manifolds and cobordisms
cobordism theory, Introduction
functorial quantum field theory
Reshetikhin?Turaev model? / Chern-Simons theory
FQFT and cohomology
What is called a homotopy quantum field theory is a TQFT defined on cobordisms that are equipped with the extra structure of a continuous function into a fixed topological space $B$.
Hence if $Bord_n(B)$ denotes a category of cobordisms suitably equipped with maps into $B$, then an HQFT is a monoidal functor
HQFTs were first defined (under a different name) by Graeme Segal as early as 1988 in (Segal 88).
Starting from 1991, several papers by Dan Freed, including FreedQuinn1991, further developed the notion of a functorial field theory, where bordisms in the domain category are equipped with a map to a target space (such as the Eilenberg–MacLane space $K(G,1)$ for a finite group $G$). See, in particular, Theorem 1.7 and the preceding discussion on page 6 of FreedQuinn1991.
From 1999, HQFTs were studied systematically by Vladimir Turaev (Turaev 99) for 2-dimensional manifolds/cobordisms and extended to 3-dimensional ones in (Turaev 00). Turaev also introduced the term “homotopy quantum field theory”.
At about the same time, (Brightwell-Turner 00) looked at what they called the homotopy surface category and its representations. There are two viewpoints which interact and complement each other. Turaev’s seems to be to see HQFTs as an extension of the tool kit for studying manifolds already given by TQFTs, whilst in Brightwell and Turner’s, it is the ‘background space’, which is probed by the surfaces in the sense of sigma-models.
In the proof of the cobordism hypothesis in (Lurie 09) the concept of HQFTs was refined to extended TQFT by considering an (∞,n)-category of cobordisms $Bord_n(X)$ with maps to a given homotopy type $X$. For these the cobordism hypothesis essentially says (see at For framed cobordisms in a topological space) that $Bord_n(X)^\coprod$ is the free construction (∞,n)-category with duals on the fundamental ∞-groupoid $\Pi(X)$ of $X$.
An HQFT is going to be defined as assigning data to $B$-cobordisms. We first introduce these
and then define
themselves in terms of these.
Let $B$ be a pointed topological space.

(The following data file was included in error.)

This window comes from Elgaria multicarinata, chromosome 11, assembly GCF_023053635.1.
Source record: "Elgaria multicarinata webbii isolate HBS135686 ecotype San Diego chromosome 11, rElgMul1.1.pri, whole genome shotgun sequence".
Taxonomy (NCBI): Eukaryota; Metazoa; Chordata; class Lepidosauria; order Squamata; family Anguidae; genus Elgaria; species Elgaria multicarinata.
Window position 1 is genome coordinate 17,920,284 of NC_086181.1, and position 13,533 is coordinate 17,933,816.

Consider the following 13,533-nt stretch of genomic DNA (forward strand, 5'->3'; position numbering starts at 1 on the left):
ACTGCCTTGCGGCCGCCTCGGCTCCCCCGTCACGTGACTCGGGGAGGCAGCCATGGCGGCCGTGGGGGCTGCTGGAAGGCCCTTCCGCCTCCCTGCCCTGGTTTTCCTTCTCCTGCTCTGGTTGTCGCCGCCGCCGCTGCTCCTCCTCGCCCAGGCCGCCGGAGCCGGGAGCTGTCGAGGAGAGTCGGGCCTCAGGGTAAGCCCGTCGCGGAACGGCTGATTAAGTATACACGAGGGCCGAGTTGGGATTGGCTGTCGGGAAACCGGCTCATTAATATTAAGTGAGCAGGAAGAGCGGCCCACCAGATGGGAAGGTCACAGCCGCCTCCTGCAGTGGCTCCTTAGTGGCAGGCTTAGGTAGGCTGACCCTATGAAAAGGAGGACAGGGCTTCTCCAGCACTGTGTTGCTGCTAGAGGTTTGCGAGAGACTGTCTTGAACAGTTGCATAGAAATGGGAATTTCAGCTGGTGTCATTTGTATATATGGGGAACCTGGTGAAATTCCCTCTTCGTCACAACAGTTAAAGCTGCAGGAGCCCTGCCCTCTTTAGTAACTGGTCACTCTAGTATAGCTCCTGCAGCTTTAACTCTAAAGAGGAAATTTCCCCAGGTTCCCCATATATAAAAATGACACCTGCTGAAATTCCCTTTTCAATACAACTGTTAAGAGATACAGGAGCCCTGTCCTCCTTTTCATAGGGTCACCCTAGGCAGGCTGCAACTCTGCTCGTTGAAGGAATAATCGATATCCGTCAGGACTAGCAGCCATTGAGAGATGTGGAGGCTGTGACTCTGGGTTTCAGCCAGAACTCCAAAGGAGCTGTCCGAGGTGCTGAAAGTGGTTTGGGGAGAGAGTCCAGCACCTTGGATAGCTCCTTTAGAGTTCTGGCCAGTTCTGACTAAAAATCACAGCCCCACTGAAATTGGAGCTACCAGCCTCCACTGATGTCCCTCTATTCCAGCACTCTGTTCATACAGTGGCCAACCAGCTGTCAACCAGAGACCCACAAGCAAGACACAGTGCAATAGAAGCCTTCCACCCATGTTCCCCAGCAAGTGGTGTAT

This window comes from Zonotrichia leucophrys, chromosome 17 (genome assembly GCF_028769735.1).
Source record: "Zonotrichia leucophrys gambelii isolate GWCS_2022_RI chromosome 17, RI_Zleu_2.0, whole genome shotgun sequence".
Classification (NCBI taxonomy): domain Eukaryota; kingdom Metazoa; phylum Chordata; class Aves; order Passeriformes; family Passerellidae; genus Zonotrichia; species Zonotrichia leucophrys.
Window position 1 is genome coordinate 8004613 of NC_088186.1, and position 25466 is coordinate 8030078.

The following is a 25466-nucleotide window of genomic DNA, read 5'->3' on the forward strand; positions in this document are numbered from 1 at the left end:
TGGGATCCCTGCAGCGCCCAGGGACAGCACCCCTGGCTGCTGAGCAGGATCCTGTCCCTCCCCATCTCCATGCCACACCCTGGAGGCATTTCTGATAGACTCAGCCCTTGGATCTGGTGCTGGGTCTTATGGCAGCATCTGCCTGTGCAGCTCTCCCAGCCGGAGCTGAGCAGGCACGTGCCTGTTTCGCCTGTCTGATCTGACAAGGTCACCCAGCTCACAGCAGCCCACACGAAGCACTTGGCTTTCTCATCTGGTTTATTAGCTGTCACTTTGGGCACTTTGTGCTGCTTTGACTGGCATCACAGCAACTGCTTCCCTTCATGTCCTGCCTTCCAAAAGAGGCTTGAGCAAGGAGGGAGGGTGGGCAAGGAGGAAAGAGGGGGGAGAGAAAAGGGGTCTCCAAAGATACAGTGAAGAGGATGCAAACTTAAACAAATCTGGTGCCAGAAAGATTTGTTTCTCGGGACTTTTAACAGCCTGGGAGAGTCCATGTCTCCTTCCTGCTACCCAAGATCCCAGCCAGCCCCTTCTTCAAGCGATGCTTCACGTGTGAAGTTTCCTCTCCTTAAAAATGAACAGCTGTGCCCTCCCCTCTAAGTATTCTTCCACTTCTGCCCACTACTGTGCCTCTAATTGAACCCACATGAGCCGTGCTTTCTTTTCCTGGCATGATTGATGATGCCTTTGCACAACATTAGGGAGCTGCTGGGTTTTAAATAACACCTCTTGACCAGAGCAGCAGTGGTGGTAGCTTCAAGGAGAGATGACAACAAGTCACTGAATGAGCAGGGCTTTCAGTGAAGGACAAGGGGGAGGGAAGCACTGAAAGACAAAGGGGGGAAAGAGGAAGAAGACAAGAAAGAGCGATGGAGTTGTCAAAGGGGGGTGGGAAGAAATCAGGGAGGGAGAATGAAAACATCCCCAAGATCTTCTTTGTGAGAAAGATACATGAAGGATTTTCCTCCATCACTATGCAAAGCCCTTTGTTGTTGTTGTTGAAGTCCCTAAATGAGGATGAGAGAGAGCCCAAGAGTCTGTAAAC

A $B$-manifold is a pair $(X, g)$, where $X$ is a closed oriented $n$-manifold (with a choice of base point $m_i$ in each connected component $X_i$ of $X$), and $g$ is a continuous function $g : X \to B$, called the characteristic map, such that $g(m_i) = \ast$ for each base point $m_i$.
A $B$-isomorphism between $B$-manifolds, $\phi : ( X, g) \to ( Y, h)$ is an isomorphism $\phi : X \to Y$ of the manifolds, preserving the orientation, taking base points into base points and such that $h\phi = g$.
If as is often the case, the manifolds under consideration will be smooth manifolds and then ‘isomorphism’ is interpreted as ‘diffeomorphism’, but equally well we can position the theory in the category of PL-manifolds or triangulable topological manifolds with the obvious changes. In fact for some of the time it is convenient to develop constructions for simplicial complexes rather than manifolds, as it is triangulations that provide the basis for the combinatorial descriptions of the structures that we will be using.
Denote by $\mathbf{Man}(n,B)$ the category of $n$-dimensional $B$-manifolds and $B$-isomorphisms. We define a ‘sum’ operation on this category using disjoint union. The disjoint union of $B$-manifolds is defined by
with the obvious characteristic map, $g\amalg h : X \amalg Y \to B$. With this ‘sum’ operation, $\mathbf{Man}(n,B)$ becomes a symmetric monoidal category with the unit being given by the empty $B$-manifold, $\emptyset$, with the empty characteristic map. Of course, this is an $n$-manifold by default.
These $B$-manifolds are the objects of interest, but they have to be related by the analogue of cobordisms for this setting.